I had called to give him a couple of personal news items that I thought would amuse him. He and I have been playing music together, off and on, for over 35 years, and I had recently finished writing and recording a jingle for Chicken ’n’ Ribs Barbecue Sauce that had been airing on the Grand Ole Opry on Saturday nights. "Think about all the times we dreamed of playing the Opry," I told him, "I finally made it to the stage...or at least my voice did."

Item Two was the re-appearance of our old friend, Bill Dockery, a big-time newspaper man, who had submitted an article for this issue of SouthernReader.

"Okay, I’ll bite," said my musician friend, "Where’s the invisible silver thread?"

The invisible silver thread, I explained, ran through the 1975 Fourth of July weekend, traveling all the way from our little Baptist college in East Tennessee to present-day Nashville, via New York City, Atlanta and various colorful stops all along the way.

We had gone to college with Bill Dockery, who had graduated before us and was well on his way to a newspaper career while we were still playing coffeehouses and college parties. As my graduation drew closer and I was nearing the end of a two-year tenure as editor of the college newspaper, I received a note from Dockery written on the stationery of the newspaper where he worked in nearby Sevier County. He was complimenting me on my paper and offering to set up an interview with his publisher after I graduated.

I did end up in Sevier County a few months later, but not at the newspaper with Dockery; I got a job as a reporter for his newspaper’s competition, and Dockery and I started going head-to-head on everything from football games to county board meetings to the various sordid crime stories. Actually, the latter were few and far between; the most dramatic of them had featured the county sheriff setting fire to a ton of confiscated marijuana plants—since the owners of the plants were never found or arrested, the burning was the main event.

That is, that was the case until the 1975 Fourth of July weekend. That was when true crime came kicking and screaming into Sevier County in the form of an honest-to-goodness ax murder, and Dockery was there to record every detail, which he so thoughtfully shares with us in this issue of SouthernReader.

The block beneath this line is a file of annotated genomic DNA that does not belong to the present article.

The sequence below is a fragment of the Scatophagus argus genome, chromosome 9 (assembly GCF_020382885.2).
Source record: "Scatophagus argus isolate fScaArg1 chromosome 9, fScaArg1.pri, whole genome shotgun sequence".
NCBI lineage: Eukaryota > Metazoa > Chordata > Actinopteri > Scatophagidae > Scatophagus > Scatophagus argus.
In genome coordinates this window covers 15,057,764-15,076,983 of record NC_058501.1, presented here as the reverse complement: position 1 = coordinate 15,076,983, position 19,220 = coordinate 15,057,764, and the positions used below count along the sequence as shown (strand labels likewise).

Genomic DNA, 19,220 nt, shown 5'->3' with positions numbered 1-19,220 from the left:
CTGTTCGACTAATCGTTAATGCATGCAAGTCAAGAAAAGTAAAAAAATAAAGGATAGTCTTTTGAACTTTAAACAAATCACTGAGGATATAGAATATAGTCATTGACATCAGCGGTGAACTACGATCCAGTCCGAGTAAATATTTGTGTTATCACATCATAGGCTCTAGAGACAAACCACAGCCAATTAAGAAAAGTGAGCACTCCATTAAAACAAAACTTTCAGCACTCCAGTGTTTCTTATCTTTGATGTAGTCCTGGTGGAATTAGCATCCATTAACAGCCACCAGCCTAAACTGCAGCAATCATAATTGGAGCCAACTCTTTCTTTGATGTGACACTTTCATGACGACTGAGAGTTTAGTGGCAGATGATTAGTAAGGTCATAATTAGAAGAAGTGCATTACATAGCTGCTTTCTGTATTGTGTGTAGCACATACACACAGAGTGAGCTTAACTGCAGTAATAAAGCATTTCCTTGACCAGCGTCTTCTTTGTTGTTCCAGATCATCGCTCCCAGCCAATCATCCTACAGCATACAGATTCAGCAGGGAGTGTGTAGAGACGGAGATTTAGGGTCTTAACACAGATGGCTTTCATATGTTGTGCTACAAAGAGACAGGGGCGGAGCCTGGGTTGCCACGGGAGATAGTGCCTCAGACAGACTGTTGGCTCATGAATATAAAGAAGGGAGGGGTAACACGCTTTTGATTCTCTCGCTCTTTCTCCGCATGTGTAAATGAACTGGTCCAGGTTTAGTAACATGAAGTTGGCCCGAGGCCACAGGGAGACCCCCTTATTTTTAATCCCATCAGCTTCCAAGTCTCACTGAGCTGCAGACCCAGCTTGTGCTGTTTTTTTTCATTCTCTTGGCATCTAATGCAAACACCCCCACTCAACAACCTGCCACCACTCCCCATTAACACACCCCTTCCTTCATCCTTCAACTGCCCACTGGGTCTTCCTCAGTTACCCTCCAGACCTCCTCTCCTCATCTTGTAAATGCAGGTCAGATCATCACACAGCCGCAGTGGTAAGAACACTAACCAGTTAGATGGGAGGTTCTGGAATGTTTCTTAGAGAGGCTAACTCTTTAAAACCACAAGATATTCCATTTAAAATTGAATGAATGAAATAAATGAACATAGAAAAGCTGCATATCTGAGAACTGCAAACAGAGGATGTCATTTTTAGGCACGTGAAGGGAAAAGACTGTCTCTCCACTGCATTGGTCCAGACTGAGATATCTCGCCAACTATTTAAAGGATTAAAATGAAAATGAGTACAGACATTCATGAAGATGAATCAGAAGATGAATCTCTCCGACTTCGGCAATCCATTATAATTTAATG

But where, you may ask, was the afore-mentioned, so-called competition?

Ah, good question! That weekend I had been with my friend (from the intro paragraph) and, along with our other musician friends from college, we were soaking in blissful bluegrass joy at the annual Smithville, Tennessee Fiddler’s Jamboree. Every year, in the center of the summer, the Jamboree was the perfect bluegrass festival for a reunion of our tribes, and it was a great excuse to relax, camp out and just play music for an entire weekend.

My friends and I spent most of the time playing music on the lawn in downtown Smithville on the opposite side of the courthouse from the stage where the fiddlers and other musicians were competing. Crowds would gather around us, dissipate and then gather again like a listener ocean. Oblivious to everything and everyone, for hours on end we’d play everything from "Banks of the Ohio" to Monkee songs done bluegrass.

That year, the fiddling competition came down to two incredible fiddlers: the reigning 65-year-old local champ, Frazier Moss and a young, twenty-something fiddler from Triune, Tennessee. That evening, as they both fiddled their hearts out, we sat out in the audience and listened. As good as Frazier Moss played, we felt like the kid from Triune had the edge. Looking back, maybe we were just rooting for him because he was closer to our age, but whatever the reason, when they gave the award to Frazier, we shouted our "No!" incredulity. The judges, however, were unswayed.

The next four or five years were a blur for me. I left the newspaper and East Tennessee, went to Nashville to write songs for awhile and then to New York City, where I went to work for Record World, a weekly music trade magazine. We wrapped up the magazine on Thursday nights and took the PATH train to Jersey early on Fridays to oversee the final proofs at the printer in Hoboken. We were usually finished by around noon, so we’d get back into the city by early Friday afternoon and have the rest of the weekend off.

One Friday afternoon, I returned to my place in Brooklyn Heights and settled down in front of the TV with a bowl of soup, and an item in the TV Guide caught my eye: "3:00 p.m.—Showdown at the Hoedown, A documentary about a bluegrass festival in Tennessee."

"That’s cool," I thought, "I wonder if it’s Smithville." Sure enough, the camera caught the scenes on Interstate 40 leading to the cut-off road to Smithville, and then on into town under the "Welcome to the 1975 Fiddler’s Jamboree" banner.